While there's no surefire way to tell a wild bunny's exact age, certain characteristics of wild rabbits can help you estimate how old they are. From the amount of fur they have to their size and whether or not their eyes are open, small signs can help you figure out a wild rabbit's age. Different rabbit breeds in the wild can be different sizes.
If you find a baby rabbit in the wild on his own and he is not hurt, he should be left alone. If he looks injured or seems to be a domestic rabbit that was abandoned, contact your local humane society for advice. It can direct you to a wildlife rescue in your area. Do not take in wild rabbits, as they do not thrive in captivity.
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Baby wild rabbit characteristics
When a baby rabbit is 3 weeks old, she will leave her nest and venture out into the world. At this age, rabbits are about the size of a softball. Despite their small stature, they are ready to be independent and go out on their own. You can usually tell that a baby rabbit is younger than this if she is smaller. Before 3 weeks of age, her fur may be patchy and light since rabbits are born hairless. Their eyes may not yet be open. Rabbit babies open their eyes at around ten days old.
A wild baby rabbit younger than this or a rabbit in general should not be disturbed by humans unless she is injured. Mother rabbits put their nest in the open, so it is unlikely that the babies are abandoned. They leave during the day often to get food for themselves and tend to stay away from the nest so predators aren't attracted to it due to her smell. Most of the time, when mom is away, she is out foraging and will later return to care for and nurse her babies.
When rabbits reach maturity
If a wild bunny has a full coat of fur and has his eyes open, it's likely older than 3 weeks. If you watch his behavior and see him trying to hop, that's another sign that he's no longer a baby. Unlike domesticated rabbits, wild ones don't live for a long period of time. Rabbits kept in captivity can live up to 10 years, but those outdoors usually live to be about 15 months old.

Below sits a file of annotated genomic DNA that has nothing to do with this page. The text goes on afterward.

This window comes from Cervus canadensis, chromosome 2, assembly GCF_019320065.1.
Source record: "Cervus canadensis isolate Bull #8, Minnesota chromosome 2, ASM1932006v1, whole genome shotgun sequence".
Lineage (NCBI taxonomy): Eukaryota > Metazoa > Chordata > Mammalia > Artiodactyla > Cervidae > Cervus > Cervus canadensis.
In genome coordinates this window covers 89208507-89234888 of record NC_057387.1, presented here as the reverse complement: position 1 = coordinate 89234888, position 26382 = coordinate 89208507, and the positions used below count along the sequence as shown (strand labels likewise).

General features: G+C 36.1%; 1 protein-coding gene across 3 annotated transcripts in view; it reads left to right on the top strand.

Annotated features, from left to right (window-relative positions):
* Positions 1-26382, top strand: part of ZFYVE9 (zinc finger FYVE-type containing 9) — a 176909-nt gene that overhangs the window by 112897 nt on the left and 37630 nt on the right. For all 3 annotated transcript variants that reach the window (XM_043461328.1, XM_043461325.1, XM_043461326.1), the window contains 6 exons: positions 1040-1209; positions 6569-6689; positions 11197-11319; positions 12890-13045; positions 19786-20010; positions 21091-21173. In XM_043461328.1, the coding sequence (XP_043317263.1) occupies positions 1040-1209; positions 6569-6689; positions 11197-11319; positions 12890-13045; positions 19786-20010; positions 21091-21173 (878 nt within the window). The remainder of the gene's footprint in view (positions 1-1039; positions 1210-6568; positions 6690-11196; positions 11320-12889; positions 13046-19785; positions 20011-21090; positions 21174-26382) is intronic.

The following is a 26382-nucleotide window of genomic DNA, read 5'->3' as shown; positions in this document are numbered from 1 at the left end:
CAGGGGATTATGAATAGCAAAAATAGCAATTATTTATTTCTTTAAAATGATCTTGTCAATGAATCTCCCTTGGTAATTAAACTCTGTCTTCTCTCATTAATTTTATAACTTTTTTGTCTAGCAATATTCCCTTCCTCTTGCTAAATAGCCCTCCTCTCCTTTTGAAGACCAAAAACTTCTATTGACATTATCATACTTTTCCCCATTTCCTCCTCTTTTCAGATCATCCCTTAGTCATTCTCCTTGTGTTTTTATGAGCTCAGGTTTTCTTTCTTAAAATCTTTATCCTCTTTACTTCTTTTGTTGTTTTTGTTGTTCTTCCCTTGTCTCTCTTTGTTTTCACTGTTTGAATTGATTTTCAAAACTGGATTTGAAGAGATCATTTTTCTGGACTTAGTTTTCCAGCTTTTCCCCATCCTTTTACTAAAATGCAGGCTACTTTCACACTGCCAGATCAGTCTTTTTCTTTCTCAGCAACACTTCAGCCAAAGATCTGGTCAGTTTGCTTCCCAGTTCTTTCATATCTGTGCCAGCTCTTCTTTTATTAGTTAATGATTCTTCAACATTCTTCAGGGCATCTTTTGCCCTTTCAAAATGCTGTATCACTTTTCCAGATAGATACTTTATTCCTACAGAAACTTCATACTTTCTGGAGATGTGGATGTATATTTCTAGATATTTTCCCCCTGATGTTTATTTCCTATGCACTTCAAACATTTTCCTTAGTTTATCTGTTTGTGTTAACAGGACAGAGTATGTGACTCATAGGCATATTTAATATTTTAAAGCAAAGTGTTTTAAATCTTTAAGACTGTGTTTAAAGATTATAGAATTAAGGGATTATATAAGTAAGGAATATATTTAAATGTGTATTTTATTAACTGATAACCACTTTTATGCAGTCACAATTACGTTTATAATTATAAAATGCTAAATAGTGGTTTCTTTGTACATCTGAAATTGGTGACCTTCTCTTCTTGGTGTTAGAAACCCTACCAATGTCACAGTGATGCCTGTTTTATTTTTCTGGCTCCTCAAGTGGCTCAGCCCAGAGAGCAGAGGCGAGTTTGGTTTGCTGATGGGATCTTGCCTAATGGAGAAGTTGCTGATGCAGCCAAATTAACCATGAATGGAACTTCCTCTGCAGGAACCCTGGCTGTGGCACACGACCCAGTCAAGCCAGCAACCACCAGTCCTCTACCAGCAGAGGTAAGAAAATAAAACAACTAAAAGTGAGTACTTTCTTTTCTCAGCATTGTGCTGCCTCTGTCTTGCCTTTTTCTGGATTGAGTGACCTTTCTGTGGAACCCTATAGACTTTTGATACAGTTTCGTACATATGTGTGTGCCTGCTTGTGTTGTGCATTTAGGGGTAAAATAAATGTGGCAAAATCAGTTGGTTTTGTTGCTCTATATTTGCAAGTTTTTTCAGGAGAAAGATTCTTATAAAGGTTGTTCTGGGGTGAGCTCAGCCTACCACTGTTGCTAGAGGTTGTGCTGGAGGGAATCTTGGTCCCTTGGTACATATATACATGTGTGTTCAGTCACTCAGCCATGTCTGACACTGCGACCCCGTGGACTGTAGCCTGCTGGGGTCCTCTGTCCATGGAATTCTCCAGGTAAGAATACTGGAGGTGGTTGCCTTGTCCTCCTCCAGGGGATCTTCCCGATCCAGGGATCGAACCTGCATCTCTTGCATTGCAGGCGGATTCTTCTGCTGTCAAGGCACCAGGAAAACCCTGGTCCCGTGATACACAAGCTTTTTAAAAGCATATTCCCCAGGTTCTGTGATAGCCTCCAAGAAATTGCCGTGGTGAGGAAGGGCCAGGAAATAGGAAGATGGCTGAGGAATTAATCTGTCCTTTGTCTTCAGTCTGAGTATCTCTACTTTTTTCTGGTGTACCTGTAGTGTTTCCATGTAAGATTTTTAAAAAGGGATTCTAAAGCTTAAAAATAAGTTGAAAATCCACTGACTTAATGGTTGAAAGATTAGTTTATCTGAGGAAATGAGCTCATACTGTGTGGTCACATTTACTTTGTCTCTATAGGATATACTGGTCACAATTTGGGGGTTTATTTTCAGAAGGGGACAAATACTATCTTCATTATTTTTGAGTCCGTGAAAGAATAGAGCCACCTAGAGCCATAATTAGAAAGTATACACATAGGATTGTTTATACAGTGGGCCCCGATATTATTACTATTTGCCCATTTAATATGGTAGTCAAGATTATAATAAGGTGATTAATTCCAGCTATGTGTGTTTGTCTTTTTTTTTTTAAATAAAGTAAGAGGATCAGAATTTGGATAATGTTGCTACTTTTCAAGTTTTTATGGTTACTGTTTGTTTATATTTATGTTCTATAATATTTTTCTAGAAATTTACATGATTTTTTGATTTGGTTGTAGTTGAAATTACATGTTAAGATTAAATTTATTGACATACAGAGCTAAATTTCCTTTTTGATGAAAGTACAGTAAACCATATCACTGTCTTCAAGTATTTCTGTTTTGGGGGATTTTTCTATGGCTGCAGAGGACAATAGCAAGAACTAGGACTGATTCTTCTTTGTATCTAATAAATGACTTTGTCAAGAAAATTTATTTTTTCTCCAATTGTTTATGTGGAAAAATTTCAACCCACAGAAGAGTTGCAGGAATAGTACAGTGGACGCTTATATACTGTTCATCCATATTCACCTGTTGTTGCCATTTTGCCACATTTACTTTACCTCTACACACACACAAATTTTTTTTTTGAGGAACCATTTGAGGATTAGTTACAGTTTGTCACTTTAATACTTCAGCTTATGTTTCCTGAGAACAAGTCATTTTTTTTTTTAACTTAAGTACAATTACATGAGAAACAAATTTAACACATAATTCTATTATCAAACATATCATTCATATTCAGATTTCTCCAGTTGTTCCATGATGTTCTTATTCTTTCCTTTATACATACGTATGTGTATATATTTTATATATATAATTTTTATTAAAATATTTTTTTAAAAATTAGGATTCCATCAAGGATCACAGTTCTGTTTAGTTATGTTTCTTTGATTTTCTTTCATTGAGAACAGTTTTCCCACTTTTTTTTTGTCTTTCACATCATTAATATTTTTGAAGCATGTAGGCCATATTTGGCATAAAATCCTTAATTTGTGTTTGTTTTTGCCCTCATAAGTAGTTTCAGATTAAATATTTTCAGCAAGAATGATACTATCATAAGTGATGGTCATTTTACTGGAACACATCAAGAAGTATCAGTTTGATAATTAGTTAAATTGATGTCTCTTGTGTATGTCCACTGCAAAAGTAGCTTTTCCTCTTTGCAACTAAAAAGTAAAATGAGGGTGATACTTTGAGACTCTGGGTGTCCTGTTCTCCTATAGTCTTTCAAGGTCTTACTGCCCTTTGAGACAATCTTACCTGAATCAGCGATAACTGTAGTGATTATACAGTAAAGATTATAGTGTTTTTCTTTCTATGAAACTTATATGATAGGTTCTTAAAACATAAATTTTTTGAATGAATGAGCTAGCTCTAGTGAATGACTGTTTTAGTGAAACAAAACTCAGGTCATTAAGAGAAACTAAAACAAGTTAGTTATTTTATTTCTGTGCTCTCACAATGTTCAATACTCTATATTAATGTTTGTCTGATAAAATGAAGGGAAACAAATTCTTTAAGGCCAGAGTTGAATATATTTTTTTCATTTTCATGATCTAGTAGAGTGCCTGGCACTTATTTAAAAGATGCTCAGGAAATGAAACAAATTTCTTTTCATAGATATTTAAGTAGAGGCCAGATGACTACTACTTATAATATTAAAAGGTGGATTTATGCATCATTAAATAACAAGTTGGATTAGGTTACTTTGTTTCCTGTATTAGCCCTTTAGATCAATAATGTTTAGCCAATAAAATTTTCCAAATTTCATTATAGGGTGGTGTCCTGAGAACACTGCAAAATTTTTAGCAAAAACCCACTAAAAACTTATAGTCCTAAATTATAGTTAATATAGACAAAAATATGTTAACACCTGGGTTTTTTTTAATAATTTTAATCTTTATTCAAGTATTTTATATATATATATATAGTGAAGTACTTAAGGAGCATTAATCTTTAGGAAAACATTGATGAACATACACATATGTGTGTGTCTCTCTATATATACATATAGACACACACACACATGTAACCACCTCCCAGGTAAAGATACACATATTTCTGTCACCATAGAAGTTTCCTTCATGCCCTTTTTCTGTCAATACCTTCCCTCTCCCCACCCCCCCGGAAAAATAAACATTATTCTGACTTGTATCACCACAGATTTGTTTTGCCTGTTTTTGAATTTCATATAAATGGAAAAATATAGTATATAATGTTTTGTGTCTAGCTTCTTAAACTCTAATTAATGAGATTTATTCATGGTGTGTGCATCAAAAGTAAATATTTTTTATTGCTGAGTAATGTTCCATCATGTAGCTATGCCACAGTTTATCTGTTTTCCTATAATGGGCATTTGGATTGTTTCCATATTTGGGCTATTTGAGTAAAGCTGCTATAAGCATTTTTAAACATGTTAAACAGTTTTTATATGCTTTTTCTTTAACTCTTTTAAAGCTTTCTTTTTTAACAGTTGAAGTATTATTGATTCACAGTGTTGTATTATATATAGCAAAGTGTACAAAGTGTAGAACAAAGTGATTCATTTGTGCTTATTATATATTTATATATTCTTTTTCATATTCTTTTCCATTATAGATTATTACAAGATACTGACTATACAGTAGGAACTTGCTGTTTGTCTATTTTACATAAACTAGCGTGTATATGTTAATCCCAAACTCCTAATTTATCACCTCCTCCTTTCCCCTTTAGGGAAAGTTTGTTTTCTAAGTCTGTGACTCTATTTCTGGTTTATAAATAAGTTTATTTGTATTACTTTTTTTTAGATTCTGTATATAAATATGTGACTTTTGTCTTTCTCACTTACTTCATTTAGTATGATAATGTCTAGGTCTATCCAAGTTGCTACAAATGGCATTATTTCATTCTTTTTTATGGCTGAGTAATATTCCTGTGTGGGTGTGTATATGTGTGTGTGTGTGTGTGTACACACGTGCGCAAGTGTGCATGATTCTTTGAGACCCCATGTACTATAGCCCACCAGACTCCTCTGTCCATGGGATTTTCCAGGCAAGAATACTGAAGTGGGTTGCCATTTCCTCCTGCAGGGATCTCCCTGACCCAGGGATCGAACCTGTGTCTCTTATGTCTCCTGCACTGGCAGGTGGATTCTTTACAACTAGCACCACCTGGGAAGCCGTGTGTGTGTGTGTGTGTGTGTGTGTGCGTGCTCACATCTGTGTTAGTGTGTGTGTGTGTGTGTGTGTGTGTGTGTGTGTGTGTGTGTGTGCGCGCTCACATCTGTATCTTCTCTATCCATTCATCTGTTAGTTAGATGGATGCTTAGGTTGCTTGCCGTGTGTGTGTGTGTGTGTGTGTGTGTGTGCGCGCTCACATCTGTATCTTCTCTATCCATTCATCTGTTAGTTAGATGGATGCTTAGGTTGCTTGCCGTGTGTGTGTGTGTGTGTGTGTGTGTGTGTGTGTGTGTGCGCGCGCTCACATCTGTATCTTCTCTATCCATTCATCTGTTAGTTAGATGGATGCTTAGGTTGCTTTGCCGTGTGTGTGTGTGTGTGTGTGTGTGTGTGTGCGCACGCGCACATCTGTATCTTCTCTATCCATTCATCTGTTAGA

They thrive and have a better quality of life in the wild, but their many predators keep their life span on the shorter side. Rabbits who live in more wooded areas have higher odds of survival. They can better hide from predators in areas with more brush and foliage.
Wild bunny babies and gestation
In most areas, rabbits breed in fall and spring and hibernate in the cold months. While 44 percent of cottontail rabbits die during their first month of life, the surviving bunnies begin parenthood young, first becoming pregnant between 2 and 3 months of age. With an approximately 30-day gestation, wild rabbits tend to have multiple litters per year with one to 12 babies born each time.
If you notice the baby rabbit is injured, is bleeding, seems sick, or seems to be orphaned — which is rare — a wildlife rehabilitator can rescue the rabbit or give you suggestions for how to help. When rabbits are orphaned, less than 10 percent will survive beyond a week despite efforts by humans to help. While people may mean well, their help can cause problems for these young rabbits.
- The Wildlife Center of Virginia: Baby Rabbit
- Indiana House Rabbits Society: Wild Rabbits
- Porter County Parks & Recreation: Springtime Babies: Rabbits
- People for the Ethical Treatment of Animals: Living in Harmony With Wild Rabbits
- WildlifeHelp: What Should I Do if I Find an Orphaned or Abandoned Baby Rabbit (Bunny)?
- The Forest Preserve District of Will County: Breeding Like Rabbits? What Does That Mean Anyway?
- New England Cottontail: Breeding and Lifespan